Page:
“Big data can have consequences,” FTC Chairwoman Edith Ramirez said. “Those consequences can be either enormously beneficial to individuals and society, or deeply detrimental.”

Thanks for the pearl of equivocal wisdom, Chairwoman Ramirez!  I’d say big anything can be either enormously beneficial or deeply detrimental.  Ten thousand years ago, our ancestors were voicing the same concerns about Big Fire.

The problem is summarized well in those opening paragraphs: despite massive affirmative-action programs stretching back for decades, and an overwhelming social consensus against racial discrimination – it’s one of the worst things anyone in American could be accused of – there supposedly remain pockets of lingering, essentially unconscious racism among employers, who tend to hire people who look like them.  That assertion sounds fairly reasonable in the abstract, as it has been well-established that people tend to draw inferences based on superficial characteristics.  That’s one of the reasons you dress up nicely for job interviews.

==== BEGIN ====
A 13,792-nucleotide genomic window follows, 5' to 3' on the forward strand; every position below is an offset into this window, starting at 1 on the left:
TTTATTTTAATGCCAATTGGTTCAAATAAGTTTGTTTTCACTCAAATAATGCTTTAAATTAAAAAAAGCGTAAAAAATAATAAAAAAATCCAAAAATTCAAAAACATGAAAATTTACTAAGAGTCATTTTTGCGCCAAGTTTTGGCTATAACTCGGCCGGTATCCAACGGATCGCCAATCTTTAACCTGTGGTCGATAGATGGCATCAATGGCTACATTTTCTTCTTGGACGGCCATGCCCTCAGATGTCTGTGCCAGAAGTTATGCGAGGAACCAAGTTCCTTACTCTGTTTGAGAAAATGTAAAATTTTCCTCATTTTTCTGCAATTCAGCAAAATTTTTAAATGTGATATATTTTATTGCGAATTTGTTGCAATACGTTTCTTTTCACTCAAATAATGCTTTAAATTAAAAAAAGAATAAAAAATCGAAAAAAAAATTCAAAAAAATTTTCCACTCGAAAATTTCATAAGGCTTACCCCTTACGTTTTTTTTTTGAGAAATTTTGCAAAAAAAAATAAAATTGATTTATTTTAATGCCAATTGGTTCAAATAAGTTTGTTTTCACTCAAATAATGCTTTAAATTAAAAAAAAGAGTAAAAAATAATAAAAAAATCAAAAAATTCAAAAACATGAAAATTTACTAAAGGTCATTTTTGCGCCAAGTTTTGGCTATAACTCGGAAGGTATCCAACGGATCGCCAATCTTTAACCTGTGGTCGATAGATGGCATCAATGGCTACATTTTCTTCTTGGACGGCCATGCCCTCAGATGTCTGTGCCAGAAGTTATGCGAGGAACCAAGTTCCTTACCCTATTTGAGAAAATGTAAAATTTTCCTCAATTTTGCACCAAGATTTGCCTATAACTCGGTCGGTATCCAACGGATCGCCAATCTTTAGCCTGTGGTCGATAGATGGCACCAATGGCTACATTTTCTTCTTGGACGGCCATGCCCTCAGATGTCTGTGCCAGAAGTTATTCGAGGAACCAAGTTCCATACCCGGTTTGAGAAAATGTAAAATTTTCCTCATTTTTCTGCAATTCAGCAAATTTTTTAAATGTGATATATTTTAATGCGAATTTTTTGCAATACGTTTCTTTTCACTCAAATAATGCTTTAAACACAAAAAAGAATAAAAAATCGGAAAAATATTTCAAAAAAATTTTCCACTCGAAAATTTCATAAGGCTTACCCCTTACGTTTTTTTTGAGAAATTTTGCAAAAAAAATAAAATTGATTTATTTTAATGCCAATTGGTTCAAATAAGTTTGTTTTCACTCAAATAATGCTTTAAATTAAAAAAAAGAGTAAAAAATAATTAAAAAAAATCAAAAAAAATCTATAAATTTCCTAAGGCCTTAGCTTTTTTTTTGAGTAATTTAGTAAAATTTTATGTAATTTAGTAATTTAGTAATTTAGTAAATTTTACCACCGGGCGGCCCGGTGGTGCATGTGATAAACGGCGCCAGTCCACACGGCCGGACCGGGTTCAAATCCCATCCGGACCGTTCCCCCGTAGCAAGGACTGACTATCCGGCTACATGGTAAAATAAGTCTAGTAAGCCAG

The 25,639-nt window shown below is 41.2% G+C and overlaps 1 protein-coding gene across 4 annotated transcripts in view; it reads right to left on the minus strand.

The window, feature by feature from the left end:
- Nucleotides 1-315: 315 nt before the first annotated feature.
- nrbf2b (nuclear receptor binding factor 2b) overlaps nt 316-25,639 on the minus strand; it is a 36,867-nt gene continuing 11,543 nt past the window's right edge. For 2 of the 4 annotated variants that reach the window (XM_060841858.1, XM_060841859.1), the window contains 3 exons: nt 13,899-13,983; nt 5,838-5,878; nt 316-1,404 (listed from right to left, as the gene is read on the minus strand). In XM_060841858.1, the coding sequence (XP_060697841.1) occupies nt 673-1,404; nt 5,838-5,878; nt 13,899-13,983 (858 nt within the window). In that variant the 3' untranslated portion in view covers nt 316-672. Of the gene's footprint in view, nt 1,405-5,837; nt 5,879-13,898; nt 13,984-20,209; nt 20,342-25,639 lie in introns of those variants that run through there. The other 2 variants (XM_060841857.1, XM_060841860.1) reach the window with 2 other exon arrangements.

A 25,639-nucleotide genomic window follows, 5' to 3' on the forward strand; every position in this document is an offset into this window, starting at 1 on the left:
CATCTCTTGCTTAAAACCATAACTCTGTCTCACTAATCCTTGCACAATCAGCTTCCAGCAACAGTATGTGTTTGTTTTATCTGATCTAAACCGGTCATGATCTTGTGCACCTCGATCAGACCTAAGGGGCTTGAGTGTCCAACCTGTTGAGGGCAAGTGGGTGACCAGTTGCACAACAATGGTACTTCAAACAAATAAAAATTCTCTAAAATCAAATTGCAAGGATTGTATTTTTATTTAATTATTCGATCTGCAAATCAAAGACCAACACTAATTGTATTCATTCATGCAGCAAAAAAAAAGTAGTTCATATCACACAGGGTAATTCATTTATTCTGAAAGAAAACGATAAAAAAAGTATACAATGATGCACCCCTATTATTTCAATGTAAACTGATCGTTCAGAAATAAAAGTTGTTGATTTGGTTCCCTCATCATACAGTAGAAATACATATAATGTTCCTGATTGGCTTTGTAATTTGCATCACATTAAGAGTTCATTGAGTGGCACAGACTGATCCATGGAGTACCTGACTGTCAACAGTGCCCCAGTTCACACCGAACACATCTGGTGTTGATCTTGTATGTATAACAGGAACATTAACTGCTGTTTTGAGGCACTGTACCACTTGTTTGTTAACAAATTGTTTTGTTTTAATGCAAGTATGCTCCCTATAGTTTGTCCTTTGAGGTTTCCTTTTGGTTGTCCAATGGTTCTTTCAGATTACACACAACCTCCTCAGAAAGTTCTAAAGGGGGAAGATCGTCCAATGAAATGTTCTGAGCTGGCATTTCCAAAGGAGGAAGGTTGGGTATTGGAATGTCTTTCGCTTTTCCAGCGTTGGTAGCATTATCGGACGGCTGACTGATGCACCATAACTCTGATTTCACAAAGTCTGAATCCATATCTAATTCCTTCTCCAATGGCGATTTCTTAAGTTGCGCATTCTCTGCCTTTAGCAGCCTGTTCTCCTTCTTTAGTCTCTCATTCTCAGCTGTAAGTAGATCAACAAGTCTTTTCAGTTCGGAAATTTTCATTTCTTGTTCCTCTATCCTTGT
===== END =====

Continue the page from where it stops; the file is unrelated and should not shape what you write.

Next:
But I find the assertion that such tendencies have created a corporate “diversity” problem so massive that only Big Data can ride to the rescue, by essentially taking some of the hiring process out of human hands, highly dubious.  On the contrary, I suspect big corporate managers are making conscious efforts to score diversity points in hiring.  They have literally been trained to do so, through years of corporate outreach programs and government pressure.  At this point, in the year 2014, many (I’m an optimist, so I’ll upgrade that to “most”) of those managers are sincerely eager to avoid conscious racism, above and beyond the concern that their companies could get into legal trouble for it.  The notion that there’s still some sort of “hire people who look like me” code running in the unreachable core of the human mind, and causing such problems that only enlisting HAL 9000 to screen job applicants can achieve true diversity, is quite a stretch.